Less HAART use, more unsafe sex, could mean 50% leap in new HIV cases in Aussie gay men

Michael Carter
Published: 15 March 2004

Widespread use of HAART by HIV-positive gay men in Australia led to a reduction in new HIV infections between 1996 and 1998, conclude Australian investigators using a mathematical model. However, in an article published in the April 1st edition of the Journal of Acquired Immune Deficiency Syndromes, they argue that a year-on-year increase in the amount of unprotected sex amongst gay men, coupled with reduced use of anti-HIV therapy, could mean that annual HIV incidence increases by 50% by 2006, raising the prospect of a resurgent HIV epidemic amongst Australian gay men in the next few years. The investigators also conclude that their data show that the use of HAART alone is insufficient to eradicate HIV transmission.

Earlier studies have suggested that since the introduction of HAART there has been an increase in rates of risky sex between gay men. HIV treatments were rapidly taken up by HIV-positive gay men in Australia, and in 1996 - 97, 70% of HIV-positive gay men were taking HAART. However, concern about side-effects and the long-term tolerability of HAART has meant that an increasing number of men are either taking structured breaks from HAART, or delaying the initiation of HIV therapy, meaning that the proportion of HIV-positive gay men receiving treatment has declined from the 1996-97 high.

Investigators developed a mathematical model of HIV transmission amongst Australian gay men between 1995 and 2006. The model included an estimate of the percentage of HIV-positive gay men who were aware of their infection, the amount of unprotected anal sex gay men were engaging in, and the proportion of HIV-positive men taking anti-HIV treatment.

Using their model, the investigators wished to answer two questions. First, what were the competing effects of widespread use of HAART but increasing rates of unprotected sex, and second, what trends could be predicted if HAART use fell but unsafe sex increased.

The investigators calculated that there was a slow decline in new HIV infections in 1995 and 1996, and then a steeper fall between 1996 and 1998 as the use of HAART became widespread. However, new HIV infections started to increase slowly between 1998 and 2001 as the amount of unprotected anal sex amongst gay men increased.

Four scenarios were modelled between 2001 and 2006. The first scenario envisaged stable use of HAART and stable rates of unprotected sex. In this scenario, annual HIV incidence amongst gay men would decline by 17% from 2001 levels.

Scenario two envisaged a decline in HAART usage to 50% of gay men but stable rates of unprotected anal sex. This would result in HIV incidence at best remaining stable at the 2001 level, or at worst increasing by 5%.

However, scenario three modelled for a 10% per year increase in the amount of unprotected anal sex amongst gay men, and even if HAART usage by HIV-positive gay men remained stable at 70%, this would produce a 22% increase in new HIV infections.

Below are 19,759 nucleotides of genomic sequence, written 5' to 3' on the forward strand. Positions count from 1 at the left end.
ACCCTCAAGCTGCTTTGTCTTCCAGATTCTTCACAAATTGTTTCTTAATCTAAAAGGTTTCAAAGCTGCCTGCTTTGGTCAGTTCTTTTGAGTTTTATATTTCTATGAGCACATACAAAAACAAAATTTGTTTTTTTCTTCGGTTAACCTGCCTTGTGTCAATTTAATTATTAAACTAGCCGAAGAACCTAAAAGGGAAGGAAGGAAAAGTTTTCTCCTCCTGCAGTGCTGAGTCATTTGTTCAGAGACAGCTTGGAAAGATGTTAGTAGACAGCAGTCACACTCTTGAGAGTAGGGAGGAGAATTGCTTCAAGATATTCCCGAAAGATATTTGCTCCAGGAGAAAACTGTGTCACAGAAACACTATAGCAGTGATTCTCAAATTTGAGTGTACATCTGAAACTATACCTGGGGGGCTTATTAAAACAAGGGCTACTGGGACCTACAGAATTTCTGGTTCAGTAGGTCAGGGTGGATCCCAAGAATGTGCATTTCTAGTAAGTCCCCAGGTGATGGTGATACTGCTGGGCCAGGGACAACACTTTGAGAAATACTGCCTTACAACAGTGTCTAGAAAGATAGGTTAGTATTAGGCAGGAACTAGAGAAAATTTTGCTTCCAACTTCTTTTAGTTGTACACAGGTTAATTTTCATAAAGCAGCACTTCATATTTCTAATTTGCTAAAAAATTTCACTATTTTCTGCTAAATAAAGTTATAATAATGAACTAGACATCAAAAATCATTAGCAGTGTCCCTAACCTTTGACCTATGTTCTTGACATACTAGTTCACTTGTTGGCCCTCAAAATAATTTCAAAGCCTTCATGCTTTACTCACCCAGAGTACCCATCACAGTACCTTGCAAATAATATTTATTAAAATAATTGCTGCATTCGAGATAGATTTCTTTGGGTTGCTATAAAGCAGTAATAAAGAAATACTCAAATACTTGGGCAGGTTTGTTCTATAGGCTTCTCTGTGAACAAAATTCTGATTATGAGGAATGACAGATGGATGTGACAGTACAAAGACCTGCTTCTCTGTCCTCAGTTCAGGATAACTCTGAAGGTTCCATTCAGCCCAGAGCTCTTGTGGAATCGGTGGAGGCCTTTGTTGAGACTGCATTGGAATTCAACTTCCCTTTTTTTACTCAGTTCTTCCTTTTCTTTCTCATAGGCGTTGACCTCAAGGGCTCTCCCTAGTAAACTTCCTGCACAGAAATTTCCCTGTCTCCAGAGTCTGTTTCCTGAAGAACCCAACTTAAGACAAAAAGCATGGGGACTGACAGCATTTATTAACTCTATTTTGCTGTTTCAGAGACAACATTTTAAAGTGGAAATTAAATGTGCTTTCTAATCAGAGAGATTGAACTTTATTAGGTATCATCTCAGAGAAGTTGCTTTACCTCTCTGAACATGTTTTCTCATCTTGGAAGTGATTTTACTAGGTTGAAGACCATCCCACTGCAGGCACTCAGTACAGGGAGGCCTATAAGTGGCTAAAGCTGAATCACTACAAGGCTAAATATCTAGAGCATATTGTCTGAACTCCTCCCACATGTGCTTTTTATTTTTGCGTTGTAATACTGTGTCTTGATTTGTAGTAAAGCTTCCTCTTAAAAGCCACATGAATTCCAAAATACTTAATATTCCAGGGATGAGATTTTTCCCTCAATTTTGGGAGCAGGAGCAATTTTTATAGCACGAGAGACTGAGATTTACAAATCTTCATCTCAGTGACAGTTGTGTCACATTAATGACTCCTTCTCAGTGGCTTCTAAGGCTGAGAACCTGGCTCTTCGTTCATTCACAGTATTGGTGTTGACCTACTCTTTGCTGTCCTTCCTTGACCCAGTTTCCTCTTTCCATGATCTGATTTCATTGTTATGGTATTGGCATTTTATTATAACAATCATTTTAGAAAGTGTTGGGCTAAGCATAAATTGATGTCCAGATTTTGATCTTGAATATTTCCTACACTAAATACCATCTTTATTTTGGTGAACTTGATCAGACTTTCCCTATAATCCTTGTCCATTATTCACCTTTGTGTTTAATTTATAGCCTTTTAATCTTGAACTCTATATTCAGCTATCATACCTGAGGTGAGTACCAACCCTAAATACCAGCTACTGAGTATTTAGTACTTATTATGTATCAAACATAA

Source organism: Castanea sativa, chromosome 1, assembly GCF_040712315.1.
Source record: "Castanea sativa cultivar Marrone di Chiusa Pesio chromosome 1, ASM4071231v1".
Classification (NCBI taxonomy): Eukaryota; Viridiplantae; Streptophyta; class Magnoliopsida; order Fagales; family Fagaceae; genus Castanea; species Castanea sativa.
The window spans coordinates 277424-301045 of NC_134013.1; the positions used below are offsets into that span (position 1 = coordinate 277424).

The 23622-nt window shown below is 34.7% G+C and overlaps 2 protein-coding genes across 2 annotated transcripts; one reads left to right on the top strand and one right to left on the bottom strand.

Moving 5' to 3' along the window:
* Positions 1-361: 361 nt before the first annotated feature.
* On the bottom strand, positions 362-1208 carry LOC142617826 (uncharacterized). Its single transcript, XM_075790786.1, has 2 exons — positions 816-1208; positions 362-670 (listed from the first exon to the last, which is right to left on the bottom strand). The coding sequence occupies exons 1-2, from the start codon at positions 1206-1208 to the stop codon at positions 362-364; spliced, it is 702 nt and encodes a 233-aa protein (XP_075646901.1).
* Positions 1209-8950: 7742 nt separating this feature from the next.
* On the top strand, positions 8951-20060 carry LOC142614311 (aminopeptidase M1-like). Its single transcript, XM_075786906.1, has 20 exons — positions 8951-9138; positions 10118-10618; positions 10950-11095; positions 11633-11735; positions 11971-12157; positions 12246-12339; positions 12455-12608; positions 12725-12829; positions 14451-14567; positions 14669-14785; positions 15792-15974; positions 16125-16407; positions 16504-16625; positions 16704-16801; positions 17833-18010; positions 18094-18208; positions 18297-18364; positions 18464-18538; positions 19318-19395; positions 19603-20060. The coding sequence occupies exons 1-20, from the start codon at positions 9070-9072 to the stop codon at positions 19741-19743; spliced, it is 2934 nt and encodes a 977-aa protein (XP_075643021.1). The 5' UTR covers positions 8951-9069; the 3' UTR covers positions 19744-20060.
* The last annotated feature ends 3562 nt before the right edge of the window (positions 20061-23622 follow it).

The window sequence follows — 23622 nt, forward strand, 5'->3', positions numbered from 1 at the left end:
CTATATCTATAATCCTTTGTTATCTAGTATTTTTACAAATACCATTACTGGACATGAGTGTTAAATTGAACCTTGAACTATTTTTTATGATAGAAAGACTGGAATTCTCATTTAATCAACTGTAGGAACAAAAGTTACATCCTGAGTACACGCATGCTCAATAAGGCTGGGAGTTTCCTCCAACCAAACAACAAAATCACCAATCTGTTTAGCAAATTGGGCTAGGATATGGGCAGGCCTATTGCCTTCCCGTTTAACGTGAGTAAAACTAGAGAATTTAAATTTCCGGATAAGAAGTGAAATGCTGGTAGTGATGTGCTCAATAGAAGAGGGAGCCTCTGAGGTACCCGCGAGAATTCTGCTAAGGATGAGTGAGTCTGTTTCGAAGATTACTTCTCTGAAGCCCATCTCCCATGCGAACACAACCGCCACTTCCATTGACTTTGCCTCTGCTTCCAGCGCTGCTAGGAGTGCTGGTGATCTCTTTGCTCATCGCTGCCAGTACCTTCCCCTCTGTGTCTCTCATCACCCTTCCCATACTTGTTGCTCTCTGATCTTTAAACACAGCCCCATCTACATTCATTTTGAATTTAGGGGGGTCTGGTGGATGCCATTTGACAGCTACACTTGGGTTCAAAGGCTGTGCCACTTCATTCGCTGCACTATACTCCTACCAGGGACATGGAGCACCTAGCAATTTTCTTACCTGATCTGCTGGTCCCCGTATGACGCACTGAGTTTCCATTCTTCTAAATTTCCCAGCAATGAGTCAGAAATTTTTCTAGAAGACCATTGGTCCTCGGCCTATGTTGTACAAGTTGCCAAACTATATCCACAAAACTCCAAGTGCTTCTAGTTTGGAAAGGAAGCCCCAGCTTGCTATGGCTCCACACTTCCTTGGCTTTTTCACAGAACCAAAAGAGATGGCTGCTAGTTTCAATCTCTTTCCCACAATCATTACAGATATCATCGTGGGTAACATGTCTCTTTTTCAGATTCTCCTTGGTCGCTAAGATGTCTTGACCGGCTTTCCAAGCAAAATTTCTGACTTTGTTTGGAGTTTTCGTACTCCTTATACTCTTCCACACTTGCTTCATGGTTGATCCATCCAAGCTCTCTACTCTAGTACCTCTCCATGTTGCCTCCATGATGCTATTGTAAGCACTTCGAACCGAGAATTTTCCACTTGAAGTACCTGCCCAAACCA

Furthermore, if only 50% of gay men with HIV were taking HAART and rates of risky sex increased by 10% a year, new HIV cases would increase by 53% per year on 2001 levels.

“Our model suggests that the widespread use of effective [antiretroviral therapy] led to a decline in HIV incidence among homosexual men in Australia between 1996 and 1998,” comment the investigators. However, even a modest reduction in the proportion of gay men taking HAART, accompanied by an increase in the rate of unprotected anal sex, was enough to reverse this trend. They caution that their model is very much a worst-case scenario and does not take account of harm minimisation behaviour such as negotiating unprotected sex between men of the same HIV status.

The investigators also suggest that their model shows that the use of antiretroviral drugs by large numbers of people with HIV will not be sufficient to eradicate HIV transmission. They note that HIV testing levels are very high amongst Australian gay men, and that between 80% - 90% of gay men with HIV know of their infection. Further, there is a high level of HIV knowledge amongst Australian gay men and they have access to free anti-HIV treatment and care.

“We believe that this combination of circumstances is such that if [antiretroviral therapy] could eradicate HIV transmission, then it is more than likely to be observed in the male homosexual population in Australia than any other population,” comment the investigators. However, “eradication of HIV is not occurring among homosexual men in Australia, and… HIV incidence rates may actually be increasing.”

In conclusion, the investigators caution that although HAART led to a short-term reduction in HIV incidence between 1996 and 1998, increased rates of unprotected sex and decreased use of HAART, in line with treatment guidelines, “suggest that Australia may face a resurgent HIV epidemic among homosexual men in the next few years.”

Further information on this website


Clements MS et al. Modeling trends in HIV incidence among homosexual men in Australia 1995 – 2006. JAIDS 35: 401 – 406, 2004.

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